Astros are actually underperforming in 2018

HOUSTON, TX - MAY 23: Alex Bregman #2 of the Houston Astros scores on a single by Carlos Correa #1 in the fifth inning against the San Francisco Giants at Minute Maid Park on May 23, 2018 in Houston, Texas. (Photo by Bob Levey/Getty Images)
HOUSTON, TX - MAY 23: Alex Bregman #2 of the Houston Astros scores on a single by Carlos Correa #1 in the fifth inning against the San Francisco Giants at Minute Maid Park on May 23, 2018 in Houston, Texas. (Photo by Bob Levey/Getty Images) /

Here is a strong statement for 2018: the Astros have underperformed this season.

The Astros are 32-18 for the 2018 season entering Thursday, May 24th. The third-best record in baseball with a division lead. Not too shabby for the defending champions.

Alas, the Astros have somehow underperformed. Yes, underperformed.

You, as the valued reader, may be slightly perplexed by such a statement. How can the Astros be underperforming if they have one of the best records in the game?

Well, it is possible even for the best to underperform despite positive results. Allow me to explain further.

If you follow FanGraphs, you may already be familiar with the projected standings based on BaseRuns housed on the site. You can find those figures here. I won’t delve into the specifics of each method, but it is a valuable tool to utilize to determine if teams are over- or underperforming.

The Astros are an intriguing case this season as the team has clearly underperformed based on two methods. For example, the Pythagorean Win-Loss method indicates that the Astros should be 38-12 on the season. Yes, a win-loss record of 38-12, or a .752 winning percentage. Six more wins than they currently have in 2018.


There is also a win-loss based on BaseRuns, which indicates that Houston’s record should be 35-15. A 35-15 record would be a .706 winning percentage. By BaseRuns, the numbers of Houston wins is a bit more tempered than the Pythagorean Win-Loss method.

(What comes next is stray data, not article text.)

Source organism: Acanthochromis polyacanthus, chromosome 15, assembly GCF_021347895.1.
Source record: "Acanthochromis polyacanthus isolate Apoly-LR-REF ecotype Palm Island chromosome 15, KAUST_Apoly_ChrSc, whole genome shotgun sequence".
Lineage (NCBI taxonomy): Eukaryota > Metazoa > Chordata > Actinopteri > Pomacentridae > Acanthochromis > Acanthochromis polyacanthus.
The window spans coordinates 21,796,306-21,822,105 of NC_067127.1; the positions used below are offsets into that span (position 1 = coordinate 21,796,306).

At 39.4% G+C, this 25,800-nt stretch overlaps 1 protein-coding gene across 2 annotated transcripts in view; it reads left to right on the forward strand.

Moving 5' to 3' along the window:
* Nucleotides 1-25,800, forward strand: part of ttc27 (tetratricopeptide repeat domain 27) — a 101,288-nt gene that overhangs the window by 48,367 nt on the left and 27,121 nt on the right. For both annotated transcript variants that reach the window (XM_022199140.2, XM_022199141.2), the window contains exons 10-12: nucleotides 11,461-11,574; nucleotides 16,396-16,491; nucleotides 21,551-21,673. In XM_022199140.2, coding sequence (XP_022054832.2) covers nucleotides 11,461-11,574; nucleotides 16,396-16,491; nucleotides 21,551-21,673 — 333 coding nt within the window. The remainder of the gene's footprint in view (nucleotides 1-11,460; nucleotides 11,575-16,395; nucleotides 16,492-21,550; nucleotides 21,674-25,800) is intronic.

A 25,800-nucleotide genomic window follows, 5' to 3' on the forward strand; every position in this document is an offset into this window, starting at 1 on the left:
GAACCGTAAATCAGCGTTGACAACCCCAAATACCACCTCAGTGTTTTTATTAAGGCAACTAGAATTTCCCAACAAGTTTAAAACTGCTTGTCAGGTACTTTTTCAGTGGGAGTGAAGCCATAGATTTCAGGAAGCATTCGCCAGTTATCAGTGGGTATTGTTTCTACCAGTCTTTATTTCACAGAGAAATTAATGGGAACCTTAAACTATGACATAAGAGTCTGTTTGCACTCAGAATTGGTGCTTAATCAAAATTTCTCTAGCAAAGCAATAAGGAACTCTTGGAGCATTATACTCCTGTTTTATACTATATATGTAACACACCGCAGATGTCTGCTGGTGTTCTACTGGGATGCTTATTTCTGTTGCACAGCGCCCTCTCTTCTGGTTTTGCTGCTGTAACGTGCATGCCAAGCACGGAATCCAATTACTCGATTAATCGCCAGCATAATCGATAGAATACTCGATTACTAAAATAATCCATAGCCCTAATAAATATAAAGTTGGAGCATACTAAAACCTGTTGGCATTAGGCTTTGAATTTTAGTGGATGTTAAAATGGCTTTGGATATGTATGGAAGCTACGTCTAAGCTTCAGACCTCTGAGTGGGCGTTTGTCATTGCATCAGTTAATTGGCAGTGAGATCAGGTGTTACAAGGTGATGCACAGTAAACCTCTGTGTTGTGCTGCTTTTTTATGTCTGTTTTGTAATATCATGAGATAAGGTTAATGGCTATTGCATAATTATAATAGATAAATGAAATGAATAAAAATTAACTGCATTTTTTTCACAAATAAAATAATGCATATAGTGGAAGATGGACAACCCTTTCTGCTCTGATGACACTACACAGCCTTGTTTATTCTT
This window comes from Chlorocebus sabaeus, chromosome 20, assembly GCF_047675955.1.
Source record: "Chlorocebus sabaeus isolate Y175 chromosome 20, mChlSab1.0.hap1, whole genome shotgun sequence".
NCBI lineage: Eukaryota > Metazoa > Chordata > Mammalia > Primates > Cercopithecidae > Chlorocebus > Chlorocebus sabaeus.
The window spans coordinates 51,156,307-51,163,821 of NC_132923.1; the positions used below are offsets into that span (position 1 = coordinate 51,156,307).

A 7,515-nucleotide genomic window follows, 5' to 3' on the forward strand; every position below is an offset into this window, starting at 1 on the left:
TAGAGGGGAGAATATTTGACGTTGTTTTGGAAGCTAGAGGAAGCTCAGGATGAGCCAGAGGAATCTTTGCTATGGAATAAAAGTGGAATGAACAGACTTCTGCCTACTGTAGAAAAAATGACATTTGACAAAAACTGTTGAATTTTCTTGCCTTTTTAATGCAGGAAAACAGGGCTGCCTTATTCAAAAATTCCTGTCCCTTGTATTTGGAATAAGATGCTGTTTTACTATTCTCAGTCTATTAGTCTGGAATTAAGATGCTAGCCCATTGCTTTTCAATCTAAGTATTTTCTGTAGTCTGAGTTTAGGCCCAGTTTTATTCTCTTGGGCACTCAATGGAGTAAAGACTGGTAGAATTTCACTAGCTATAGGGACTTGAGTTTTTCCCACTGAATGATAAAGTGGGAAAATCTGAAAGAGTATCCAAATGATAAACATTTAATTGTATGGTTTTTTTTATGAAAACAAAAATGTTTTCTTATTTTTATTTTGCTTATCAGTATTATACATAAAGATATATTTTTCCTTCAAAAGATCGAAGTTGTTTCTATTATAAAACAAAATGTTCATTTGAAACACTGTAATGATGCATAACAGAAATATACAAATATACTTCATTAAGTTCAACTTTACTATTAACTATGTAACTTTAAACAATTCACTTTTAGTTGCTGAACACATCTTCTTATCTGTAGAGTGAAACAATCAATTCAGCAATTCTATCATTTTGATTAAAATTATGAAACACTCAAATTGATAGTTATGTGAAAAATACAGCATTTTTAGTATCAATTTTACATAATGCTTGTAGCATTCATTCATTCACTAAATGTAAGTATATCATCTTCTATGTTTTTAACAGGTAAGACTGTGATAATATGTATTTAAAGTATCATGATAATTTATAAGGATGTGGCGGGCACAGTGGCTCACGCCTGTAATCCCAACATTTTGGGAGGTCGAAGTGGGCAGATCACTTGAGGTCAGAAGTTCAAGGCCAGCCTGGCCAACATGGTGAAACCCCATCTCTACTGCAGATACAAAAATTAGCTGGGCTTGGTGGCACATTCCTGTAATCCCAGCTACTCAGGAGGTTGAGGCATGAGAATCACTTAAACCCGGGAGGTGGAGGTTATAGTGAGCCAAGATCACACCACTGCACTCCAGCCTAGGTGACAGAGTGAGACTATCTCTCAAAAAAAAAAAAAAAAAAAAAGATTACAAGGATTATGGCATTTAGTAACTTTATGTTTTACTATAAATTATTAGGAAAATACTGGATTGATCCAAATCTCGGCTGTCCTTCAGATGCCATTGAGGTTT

The Astros, by both methods, should have won at least 70% of their first fifty games. That is incredible when you think about it. Any team that wins 70% of its games would likely be counted upon as the best. In the Astros case, they are probably the best team in baseball if you look specifically at these methods. Although the Astros currently possess the third-best record in baseball behind only the Red Sox and Yankees, Houston currently has a run differential of +110 runs. The Red Sox have the second-best run differential at +80 runs. Boston is closer to the Braves at +60 runs, which is the fifth-best in baseball, than the Astros.

A key reason behind the Astros’ unbelievable run differential this early in the season lies on run prevention. As you may know, Houston’s pitching staff has been basically nothing short of terrific. Or amazing. How about historically great? Yes, I believe all apply to this situation.

Anyway, the Astros’ pitching staff has allowed only 2.52 runs per game this season. The second-best pitching staff concerning runs allowed per game, the Brewers, have allowed 3.58 runs per contest. Houston’s pitching staff is over a full run better than the second-best. This pitching staff up to now has been something historic. Simply amazing.

So, in short, the pitching staff has not been the reason behind any underperformance. The Astros’ defense also leads baseball in shifts with 744 in total. Pitching and defense can go hand-in-hand, so run prevention seems to be covered.

The offense then is the primary culprit. For example, the Astros finished last season with a 121 wRC+. The offense last season was a historic one. This season? Not so much as Houston now has a 106 wRC+. Good enough for sixth-best in baseball, so you can’t call this lineup anything else than above-league average. But the offense has been irregular throughout the season. In recent weeks, Justin Verlander couldn’t buy much run support in his starts until Wednesday’s game against the Giants.

The question now becomes this: are the Astros’ bats underperforming in 2018 or did the lineup overperform in 2017? I like to think it is a bit of both. For one, it is unreasonable to expect a team in today’s environment to maintain an historic pace for multiple seasons. Regression and bad timing will happen. At the same time, Houston does have a few underperforming positions compared to their peers. Left field (.683), first base (.639), center field (.661), and designated hitter (.633) are the notable positions struggling in terms of OPS. The lineup has yet to fully click like it did last season.

All of that said, the offense has begun to show more life in recent weeks. It was also unrealistic to expect some of these struggles to last all season long. If this lineup can improve as the season marches along, then the rest of baseball should take notice. This statement will be even more potent if the pitching staff and defense continue to show a remarkable ability at run prevention.

Next: Astros Series Preview: Time to play The Tribe again

So, in theory, the Astros have underperformed. And the thought of that should scare the rest of baseball.

**Statistics and information courtesy of FanGraphs, Baseball Reference, ESPN, and Baseball Savant**